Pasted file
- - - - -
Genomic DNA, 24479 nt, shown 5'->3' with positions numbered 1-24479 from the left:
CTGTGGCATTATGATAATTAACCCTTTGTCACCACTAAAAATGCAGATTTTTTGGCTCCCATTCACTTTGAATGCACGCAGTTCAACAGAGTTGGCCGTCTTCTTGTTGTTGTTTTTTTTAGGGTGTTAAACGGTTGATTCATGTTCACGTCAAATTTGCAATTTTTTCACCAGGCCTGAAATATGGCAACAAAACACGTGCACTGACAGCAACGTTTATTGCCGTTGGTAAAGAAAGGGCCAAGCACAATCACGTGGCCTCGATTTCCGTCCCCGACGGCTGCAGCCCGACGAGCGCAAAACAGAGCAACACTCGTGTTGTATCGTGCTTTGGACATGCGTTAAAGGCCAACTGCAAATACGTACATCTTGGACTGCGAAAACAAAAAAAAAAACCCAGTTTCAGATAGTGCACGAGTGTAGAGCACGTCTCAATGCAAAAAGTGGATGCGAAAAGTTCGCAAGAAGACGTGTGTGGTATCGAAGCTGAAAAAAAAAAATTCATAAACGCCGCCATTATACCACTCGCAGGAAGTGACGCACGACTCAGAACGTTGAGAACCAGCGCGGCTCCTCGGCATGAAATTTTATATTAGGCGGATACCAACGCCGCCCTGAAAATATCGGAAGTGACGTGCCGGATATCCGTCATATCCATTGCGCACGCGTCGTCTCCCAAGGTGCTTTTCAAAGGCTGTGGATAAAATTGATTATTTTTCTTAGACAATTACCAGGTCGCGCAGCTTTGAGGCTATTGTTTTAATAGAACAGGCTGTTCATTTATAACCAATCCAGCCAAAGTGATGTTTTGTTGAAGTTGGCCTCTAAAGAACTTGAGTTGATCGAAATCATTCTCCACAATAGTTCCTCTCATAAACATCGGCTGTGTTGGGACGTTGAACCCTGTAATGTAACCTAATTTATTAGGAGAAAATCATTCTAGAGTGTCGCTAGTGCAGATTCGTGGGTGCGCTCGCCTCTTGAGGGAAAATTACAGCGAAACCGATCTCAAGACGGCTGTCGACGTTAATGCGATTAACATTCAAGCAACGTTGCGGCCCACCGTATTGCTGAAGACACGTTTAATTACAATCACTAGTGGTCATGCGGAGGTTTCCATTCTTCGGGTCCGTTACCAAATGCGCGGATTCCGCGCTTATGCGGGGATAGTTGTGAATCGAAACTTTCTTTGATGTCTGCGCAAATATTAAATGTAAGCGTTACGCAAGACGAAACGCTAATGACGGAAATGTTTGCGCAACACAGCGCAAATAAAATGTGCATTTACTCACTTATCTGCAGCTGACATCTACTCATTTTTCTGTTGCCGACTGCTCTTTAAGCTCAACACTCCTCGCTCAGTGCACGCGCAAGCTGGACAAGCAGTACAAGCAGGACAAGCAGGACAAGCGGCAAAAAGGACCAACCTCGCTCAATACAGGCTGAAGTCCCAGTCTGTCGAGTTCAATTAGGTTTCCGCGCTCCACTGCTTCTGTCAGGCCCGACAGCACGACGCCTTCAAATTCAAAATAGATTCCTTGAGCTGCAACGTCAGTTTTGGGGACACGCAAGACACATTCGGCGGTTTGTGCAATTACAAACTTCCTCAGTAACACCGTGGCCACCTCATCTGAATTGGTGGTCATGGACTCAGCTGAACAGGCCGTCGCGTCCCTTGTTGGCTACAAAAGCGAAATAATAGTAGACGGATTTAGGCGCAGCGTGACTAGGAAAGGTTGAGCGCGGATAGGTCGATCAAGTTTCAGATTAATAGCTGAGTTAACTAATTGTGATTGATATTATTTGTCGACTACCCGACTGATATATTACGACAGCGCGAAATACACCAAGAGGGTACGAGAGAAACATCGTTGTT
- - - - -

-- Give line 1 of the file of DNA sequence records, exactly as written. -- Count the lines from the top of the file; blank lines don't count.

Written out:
Genomic DNA, 24479 nt, shown 5'->3' with positions numbered 1-24479 from the left: